Now If we try to cut the Early Buddhist Texts we run into something very peculiar, the Buddha is making an unfalsifiable declaration which invites experiential verification by wise people.

It’s not a hypothesis because these are unverifiable and it’s not a theory because theories are falsifiable. It’s an invitation to come & see for yourself.

Buddha proclaims a new type of analytical knowing & seeing which is beyond conjecture, a definitive cessation of existence, an analytical truth to be directly experienced.

And he explains the detailed course for it’s attainment, it requires one to avoid holding pernicious views & thinking in terms which are conventions used when the dependently originated feelings exist.

He proclaims the analysis of Dependent Origination, a revolutionary way to think & develop the mind which fits the bill of what Hegel was looking for.

He proclaims this Dependent Origination of what is dukkha [suffering], empty & void, viz. feeling & perception, as a primary epistemology to wit, and the signs derived from it for communicable conventions used when the primary epistemology is in play.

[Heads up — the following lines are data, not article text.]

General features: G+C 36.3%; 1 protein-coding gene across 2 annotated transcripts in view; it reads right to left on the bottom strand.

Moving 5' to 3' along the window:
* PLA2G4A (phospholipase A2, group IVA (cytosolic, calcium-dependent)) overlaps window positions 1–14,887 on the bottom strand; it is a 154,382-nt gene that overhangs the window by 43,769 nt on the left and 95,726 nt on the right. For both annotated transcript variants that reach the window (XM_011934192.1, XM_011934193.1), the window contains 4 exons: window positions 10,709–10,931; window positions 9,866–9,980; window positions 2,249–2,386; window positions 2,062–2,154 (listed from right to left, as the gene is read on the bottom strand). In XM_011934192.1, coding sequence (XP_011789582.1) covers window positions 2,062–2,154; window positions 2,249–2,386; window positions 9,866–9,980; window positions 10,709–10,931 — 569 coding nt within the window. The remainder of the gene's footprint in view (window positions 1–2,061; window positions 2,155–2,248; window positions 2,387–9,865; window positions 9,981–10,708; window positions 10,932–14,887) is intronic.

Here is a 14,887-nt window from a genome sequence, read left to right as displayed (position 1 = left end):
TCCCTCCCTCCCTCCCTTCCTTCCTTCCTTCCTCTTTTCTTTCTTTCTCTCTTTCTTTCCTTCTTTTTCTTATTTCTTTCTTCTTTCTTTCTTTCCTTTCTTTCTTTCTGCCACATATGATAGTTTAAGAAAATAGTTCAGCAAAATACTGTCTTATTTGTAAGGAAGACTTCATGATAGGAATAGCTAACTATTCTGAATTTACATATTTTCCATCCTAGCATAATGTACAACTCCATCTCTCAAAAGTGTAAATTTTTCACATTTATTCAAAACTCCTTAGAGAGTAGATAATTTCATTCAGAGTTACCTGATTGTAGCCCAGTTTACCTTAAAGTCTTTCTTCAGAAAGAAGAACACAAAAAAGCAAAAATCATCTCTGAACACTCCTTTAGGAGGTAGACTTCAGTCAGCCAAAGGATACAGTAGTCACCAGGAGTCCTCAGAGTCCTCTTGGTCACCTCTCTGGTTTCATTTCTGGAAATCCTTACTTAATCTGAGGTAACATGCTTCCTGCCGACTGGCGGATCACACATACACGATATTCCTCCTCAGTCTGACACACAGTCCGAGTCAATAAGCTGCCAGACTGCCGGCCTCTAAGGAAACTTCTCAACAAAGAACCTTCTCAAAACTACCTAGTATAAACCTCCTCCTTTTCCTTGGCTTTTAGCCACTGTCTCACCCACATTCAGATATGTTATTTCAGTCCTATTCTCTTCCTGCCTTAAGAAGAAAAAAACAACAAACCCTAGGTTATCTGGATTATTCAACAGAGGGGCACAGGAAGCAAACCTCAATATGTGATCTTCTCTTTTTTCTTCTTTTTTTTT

And he makes an appeal to the deep emotive drives of the likes of Nietzche, Heidegger & Schopenhauer in proclaiming a principal cessation of feeling & perception to be the most extreme pleasure & happiness, a type of undiscovered knowing which was rightly asserted to require a leap of faith.

The philosophers got many things right. They were onto something great, but fell short of formulating the DO & piercing the veil of ignorance by the means of this very cessation principle.

This, bhikkhu, is a designation for the element of Nibbāna (lit. Extinguishment): the removal of lust, the removal of hatred, the removal of delusion. The destruction of the taints is spoken of in that way.” - Sn45.7